Californians Prepare for Clocks to “Fall Back” as Daylight-Saving Time Comes to an End

Californians are gearing up to set their clocks back an hour this weekend, marking the end of daylight-saving time. Despite growing criticism and calls for change, the biannual time change ritual seems set to continue, raising questions about the need for its persistence.

The shift back to standard time will occur at 2 a.m. on Sunday, November 5, as clocks “fall back” an hour, taking us back to standard time. This timekeeping pattern will persist until the second Sunday in March when daylight-saving time is once again set to commence, and we “spring forward.”

Critics of this yearly clock adjustment argue that it is an outdated and unnecessary practice, potentially disruptive to people’s health and sleep patterns. In fact, Californians demonstrated their opposition to the practice by approving a ballot measure in 2018 advocating for the adoption of permanent daylight-saving time. However, the time change continues as scheduled. Here’s an overview of some key facts about daylight-saving time:

What is daylight-saving time? Daylight-saving time was introduced in 1918 when Congress passed a law aimed at conserving energy costs during World War I. The Department of Defense notes that this practice was implemented as a wartime measure. However, it was repealed a year and a half later after the war’s conclusion. Subsequently, Congress reinstated daylight-saving time in 1942 during World War II. After the end of World War II in 1945, the law was repealed once again, allowing individual states to establish their own standard time.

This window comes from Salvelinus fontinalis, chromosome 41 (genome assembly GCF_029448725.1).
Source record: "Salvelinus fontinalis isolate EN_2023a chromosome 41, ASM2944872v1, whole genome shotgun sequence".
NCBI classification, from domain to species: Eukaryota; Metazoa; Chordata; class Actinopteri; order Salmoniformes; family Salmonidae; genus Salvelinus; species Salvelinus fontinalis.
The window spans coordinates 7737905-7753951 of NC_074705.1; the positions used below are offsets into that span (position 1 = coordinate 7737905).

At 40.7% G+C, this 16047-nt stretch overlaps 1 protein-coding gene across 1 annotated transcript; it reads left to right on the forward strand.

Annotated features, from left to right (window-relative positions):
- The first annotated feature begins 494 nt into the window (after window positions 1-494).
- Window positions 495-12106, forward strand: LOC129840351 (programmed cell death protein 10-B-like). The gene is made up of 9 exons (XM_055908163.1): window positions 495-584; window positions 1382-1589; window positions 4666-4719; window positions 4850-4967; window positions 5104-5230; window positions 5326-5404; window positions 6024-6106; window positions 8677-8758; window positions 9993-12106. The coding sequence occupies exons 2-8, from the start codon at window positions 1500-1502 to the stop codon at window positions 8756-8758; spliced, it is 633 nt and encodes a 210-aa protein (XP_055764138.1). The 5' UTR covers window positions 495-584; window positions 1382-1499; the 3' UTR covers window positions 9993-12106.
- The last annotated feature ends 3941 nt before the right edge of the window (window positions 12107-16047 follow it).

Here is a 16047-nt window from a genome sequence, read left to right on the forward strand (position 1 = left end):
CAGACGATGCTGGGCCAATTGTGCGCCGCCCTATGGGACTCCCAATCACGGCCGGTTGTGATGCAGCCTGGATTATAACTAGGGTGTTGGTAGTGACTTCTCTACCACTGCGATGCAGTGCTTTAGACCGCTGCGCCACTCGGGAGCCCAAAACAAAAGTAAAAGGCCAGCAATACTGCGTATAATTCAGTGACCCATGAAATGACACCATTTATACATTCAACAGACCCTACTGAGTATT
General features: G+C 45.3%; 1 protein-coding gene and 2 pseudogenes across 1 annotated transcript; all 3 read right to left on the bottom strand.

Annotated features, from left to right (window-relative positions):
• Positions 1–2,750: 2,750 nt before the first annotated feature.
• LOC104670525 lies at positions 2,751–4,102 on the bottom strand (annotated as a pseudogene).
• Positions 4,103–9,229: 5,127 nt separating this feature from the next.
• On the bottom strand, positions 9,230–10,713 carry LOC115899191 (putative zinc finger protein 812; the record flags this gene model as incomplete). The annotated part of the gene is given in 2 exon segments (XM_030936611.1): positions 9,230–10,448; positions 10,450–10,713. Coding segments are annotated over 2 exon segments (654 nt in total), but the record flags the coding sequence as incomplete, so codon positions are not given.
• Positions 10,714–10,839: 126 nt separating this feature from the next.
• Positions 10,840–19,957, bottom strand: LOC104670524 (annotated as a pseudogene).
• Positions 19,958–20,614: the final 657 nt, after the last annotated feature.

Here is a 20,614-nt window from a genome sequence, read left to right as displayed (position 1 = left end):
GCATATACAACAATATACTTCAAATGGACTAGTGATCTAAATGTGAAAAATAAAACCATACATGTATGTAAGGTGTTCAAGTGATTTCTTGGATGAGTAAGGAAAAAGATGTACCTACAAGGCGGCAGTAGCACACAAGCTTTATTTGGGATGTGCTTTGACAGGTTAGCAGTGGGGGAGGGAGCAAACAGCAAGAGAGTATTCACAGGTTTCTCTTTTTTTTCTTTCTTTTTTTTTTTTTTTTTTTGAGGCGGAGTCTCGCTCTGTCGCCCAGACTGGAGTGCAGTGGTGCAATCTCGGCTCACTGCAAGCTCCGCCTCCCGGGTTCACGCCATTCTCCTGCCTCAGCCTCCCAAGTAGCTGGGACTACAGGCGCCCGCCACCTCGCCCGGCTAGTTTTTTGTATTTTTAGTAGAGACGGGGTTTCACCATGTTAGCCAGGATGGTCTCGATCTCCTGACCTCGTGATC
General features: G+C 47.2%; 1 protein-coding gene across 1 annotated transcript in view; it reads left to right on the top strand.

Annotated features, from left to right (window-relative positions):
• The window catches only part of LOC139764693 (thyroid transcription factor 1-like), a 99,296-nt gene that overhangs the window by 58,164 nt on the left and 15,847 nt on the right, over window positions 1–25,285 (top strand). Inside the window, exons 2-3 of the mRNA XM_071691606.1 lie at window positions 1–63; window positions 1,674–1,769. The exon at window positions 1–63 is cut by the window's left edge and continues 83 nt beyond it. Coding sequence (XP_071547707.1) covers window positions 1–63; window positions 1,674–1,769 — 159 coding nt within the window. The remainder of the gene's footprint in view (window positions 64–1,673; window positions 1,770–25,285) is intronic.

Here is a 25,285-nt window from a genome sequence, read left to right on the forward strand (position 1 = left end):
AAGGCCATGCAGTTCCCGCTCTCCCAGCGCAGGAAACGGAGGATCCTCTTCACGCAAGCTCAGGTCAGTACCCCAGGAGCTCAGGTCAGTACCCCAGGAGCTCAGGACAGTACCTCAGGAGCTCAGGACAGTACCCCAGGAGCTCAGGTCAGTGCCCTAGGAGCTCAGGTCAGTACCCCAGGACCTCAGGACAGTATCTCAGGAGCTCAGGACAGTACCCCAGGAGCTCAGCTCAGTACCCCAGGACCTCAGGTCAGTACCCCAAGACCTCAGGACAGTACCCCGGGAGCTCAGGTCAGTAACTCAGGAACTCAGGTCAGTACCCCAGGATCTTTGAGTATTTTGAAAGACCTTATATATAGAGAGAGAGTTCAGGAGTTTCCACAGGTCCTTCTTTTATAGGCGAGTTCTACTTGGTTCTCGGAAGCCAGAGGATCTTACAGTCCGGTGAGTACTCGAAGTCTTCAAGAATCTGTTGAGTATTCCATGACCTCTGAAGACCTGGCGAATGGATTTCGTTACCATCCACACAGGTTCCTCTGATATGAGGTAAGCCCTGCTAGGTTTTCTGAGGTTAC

Over the next two decades, a lack of uniform rules created confusion in various industries, particularly in transportation and broadcasting. This situation changed in 1966 when Congress passed the Uniform Time Act, which established a national standard time, thereby superseding local time standards. This act set daylight-saving time from the last Sunday in April to the last Sunday in October.

The law has undergone several revisions since, affecting the dates for springing forward and falling back. The current policy, introduced in 2005, extended daylight-saving time by several weeks.

Although most U.S. states adhere to the yearly time change, exceptions include Hawaii and Arizona, along with several American territories like Guam and Puerto Rico, all of which opt out of daylight-saving time in favor of year-round standard time. The Navajo Nation in northeastern Arizona, however, follows daylight-saving time.

When does daylight-saving time start and end? The commencement of daylight-saving time occurs on the second Sunday of March each year, when people “spring forward” by setting their clocks an hour ahead, resulting in the loss of one hour of sleep. The practice concludes on the first Sunday of November at 2 a.m., as clocks “fall back” one hour, returning to standard time.

Didn’t Californians vote to abolish daylight-saving time? In 2018, California voters approved Proposition 7, a ballot measure aimed at potentially establishing daylight-saving time as a permanent arrangement in the state. However, this legislation imposes a high threshold: it necessitates two-thirds approval by the state Legislature, the governor’s signature, and endorsement from the U.S. Congress.

Currently, proposed federal and state laws that seek to institutionalize permanent daylight-saving time lack the required support. While the U.S. Senate unanimously passed the Sunshine Protection Act in 2022, a bill aimed at making daylight-saving time permanent, it faced defeat in the House. Although reintroduced this year, the bill has made limited progress.

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